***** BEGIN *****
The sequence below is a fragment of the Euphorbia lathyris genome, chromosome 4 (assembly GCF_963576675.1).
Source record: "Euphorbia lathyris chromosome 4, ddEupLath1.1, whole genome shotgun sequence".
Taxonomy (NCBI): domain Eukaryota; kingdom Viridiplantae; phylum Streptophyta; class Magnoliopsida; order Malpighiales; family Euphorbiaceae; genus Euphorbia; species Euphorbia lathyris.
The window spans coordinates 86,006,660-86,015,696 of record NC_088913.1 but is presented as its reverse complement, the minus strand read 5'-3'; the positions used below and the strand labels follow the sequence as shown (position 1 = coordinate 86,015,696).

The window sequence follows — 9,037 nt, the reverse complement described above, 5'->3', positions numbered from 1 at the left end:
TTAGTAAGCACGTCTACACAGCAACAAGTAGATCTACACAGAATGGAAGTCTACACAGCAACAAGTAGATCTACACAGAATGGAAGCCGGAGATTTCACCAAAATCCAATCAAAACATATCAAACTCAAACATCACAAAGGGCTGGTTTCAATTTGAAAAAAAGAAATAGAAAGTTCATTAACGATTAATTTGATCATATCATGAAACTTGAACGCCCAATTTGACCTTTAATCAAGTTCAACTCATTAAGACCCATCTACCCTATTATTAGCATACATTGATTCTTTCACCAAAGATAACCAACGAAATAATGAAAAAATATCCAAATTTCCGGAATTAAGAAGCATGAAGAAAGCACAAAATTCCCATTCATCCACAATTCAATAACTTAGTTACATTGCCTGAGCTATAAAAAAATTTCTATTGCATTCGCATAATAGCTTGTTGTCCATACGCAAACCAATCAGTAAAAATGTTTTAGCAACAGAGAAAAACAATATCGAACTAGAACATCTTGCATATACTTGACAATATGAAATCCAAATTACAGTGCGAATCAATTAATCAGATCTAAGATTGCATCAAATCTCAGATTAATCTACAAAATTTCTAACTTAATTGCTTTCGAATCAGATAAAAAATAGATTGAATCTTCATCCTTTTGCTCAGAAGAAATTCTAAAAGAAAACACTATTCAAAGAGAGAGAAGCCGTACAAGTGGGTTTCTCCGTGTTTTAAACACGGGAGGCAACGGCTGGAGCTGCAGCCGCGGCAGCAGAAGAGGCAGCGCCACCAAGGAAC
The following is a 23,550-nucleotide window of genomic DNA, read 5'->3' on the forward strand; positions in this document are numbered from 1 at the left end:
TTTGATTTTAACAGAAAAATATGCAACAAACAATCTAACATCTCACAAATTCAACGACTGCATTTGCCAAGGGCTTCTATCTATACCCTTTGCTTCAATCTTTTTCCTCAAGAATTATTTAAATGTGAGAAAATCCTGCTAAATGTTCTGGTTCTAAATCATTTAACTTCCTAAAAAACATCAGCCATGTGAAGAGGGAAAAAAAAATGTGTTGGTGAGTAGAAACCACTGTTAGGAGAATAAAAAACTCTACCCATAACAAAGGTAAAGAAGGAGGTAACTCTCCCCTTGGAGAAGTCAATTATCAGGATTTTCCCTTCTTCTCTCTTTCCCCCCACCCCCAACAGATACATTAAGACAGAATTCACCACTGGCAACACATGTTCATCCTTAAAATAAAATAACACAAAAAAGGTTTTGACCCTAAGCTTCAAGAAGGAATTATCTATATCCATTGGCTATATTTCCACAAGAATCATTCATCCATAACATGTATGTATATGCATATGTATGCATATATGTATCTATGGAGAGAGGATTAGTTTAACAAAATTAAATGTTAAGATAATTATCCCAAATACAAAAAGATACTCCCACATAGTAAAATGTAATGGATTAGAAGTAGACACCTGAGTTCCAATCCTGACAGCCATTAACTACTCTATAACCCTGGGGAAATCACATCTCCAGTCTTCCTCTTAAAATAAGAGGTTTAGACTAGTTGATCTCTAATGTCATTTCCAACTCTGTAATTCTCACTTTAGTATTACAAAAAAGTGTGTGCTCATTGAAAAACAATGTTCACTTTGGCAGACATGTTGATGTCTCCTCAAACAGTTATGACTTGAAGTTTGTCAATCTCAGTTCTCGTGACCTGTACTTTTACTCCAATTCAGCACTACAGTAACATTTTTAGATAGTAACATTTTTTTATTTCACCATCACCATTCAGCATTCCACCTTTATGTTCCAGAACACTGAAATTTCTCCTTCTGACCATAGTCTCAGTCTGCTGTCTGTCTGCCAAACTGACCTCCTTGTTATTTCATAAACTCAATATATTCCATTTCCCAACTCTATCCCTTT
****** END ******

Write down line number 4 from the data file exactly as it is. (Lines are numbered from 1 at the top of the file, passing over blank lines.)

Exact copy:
The window spans coordinates 86,006,660-86,015,696 of record NC_088913.1 but is presented as its reverse complement, the minus strand read 5'-3'; the positions used below and the strand labels follow the sequence as shown (position 1 = coordinate 86,015,696).